1- Have a whole foods diet and make your meals easier on your system
Both my Great Taste No Pain plan (addresses overall health) and my specific weight loss book Want To Lose Weight? Stop Dieting! show you how to enjoy delicious, nutrient-rich whole foods and put together meals that are MUCH easier for your system to break down.
This will very likely reduce your IBS symptoms, bloating, full feelings and heartburn tremendously. As such you may be able to eventually reduce or eliminate your Dicyclomine, Ranitidine and Zoloft with your doctor’s agreement.
2- Take a multi-strain probiotic formula.
This will help repopulate your gut microbiome, encourage better immune function and support smooth digestion and better nutrient absorption. Our full-spectrum Super Shield multi-strain probiotic formula includes both Lactobacillus species and Bifidobacterium strains to address the needs of both the small intestine and the colon.
3- Take a digestive enzyme supplement.
Without the assistance of the gallbladder to concentrate bile from the liver, fat digestion will always be a challenge for you. As such, you could benefit tremendously from a complete enzyme supplement that includes lipases (for fat digestion) like our Digestizol Max.
4- Consider bioidentical hormone replacement therapy for menopause.
Bioidentical hormones are hormones that are created to be the same as your body made before menopause. They are synthesized from plant substances and are made to be like your body's natural hormones; as such, they are far safer than synthetic hormone replacement.
5- Take Vitamin D, B12 and fish oil supplements.
Vitamin D is a very common deficiency, especially in the northern hemisphere where sunlight is limited, plus there are very few foods sources of vitamin D. It is crucial that you have healthy vitamin D levels for joint health and to counteract autoimmunity. Our Optimum DK Formula with FruiteX-B can provide a therapeutic 5,000 IUs of Vitamin D3, plus vitamins K1 and K2 and the mineral boron.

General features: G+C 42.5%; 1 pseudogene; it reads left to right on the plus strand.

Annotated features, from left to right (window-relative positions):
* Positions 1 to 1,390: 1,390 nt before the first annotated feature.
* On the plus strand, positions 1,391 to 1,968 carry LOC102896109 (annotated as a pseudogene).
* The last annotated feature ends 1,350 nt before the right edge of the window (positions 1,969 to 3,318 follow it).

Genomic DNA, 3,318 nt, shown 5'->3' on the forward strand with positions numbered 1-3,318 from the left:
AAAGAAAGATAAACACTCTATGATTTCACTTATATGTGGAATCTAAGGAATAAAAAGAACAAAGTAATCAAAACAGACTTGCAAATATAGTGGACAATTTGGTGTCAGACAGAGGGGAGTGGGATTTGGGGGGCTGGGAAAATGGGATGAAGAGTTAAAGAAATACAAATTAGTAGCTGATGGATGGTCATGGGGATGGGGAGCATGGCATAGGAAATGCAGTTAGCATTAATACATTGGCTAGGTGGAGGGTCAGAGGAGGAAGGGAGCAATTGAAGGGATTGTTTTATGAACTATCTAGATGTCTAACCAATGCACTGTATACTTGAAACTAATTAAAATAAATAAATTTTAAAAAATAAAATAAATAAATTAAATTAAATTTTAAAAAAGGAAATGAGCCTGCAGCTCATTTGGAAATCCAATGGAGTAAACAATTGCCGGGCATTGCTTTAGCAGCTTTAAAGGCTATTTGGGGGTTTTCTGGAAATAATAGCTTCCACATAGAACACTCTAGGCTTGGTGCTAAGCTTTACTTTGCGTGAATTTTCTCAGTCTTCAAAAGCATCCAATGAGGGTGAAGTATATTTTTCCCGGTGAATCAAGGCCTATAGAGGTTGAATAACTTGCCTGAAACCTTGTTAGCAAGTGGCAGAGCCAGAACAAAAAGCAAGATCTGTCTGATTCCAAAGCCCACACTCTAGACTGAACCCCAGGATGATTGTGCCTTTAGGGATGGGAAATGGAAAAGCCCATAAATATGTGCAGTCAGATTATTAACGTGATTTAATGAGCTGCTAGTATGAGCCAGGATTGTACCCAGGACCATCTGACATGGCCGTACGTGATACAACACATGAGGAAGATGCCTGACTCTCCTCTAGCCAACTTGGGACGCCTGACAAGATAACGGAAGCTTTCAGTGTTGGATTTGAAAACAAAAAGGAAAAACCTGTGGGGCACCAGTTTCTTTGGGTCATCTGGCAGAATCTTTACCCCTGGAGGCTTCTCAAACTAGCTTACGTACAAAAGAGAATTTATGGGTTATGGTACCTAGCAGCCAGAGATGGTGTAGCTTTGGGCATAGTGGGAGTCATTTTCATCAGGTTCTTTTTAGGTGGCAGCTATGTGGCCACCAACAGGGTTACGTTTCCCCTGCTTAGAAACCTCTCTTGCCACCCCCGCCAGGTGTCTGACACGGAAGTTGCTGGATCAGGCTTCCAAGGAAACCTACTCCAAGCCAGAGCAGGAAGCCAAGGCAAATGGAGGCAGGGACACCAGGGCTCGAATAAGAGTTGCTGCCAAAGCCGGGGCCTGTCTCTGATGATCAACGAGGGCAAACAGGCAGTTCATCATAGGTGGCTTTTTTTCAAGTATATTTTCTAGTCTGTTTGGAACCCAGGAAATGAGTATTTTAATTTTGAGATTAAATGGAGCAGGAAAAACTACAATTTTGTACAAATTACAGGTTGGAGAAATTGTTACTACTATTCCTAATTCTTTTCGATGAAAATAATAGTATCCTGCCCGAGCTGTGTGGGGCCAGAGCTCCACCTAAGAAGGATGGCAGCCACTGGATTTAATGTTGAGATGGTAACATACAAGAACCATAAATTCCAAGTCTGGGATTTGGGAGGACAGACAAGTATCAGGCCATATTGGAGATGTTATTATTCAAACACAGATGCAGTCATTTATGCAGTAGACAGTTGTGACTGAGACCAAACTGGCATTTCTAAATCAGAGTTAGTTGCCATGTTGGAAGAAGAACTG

B12 deficiency is very common in people that use acid reducers like you, and that is most assuredly contributing to your fatigue. This is easily corrected with a B12 spray formula like Hydroxaden 2.5. Its sublingual delivery also helps prevent any issues with absorbency in the GI tract.
Lastly, Omega-3 essential fatty acids are essential to controlling inflammation, which you are suffering from in the form of joint aches. The occasional fish that most people eat will not provide enough for your body’s needs; therefore, you should consider a fish oil supplement like VitalMega-3.
6- Get regular exercise.
You should strive to get regular exercise at least 3-4 days per week. You can start with brisk walking or whatever activity you prefer. Want To Lose Weight? Stop Dieting! can give you helpful tips on incorporating the right exercise activity for you. This will help your weight loss efforts and improve your digestion too.
7- Consider requesting heavy metals testing and having amalgam fillings replaced.
Heavy metals such as aluminum and mercury are deadly to the body. Aluminum is linked to Alzheimer’s, and mercury is toxic to the brain, depresses immune function and triggers autoimmunity. If levels are found to be elevated, detoxification measures may be taken (I can help in that regard). Also replacing amalgam fillings will help reduce exposure to mercury.
To Lisa and to you too: Please keep me posted and let me know how you are doing!
To your health,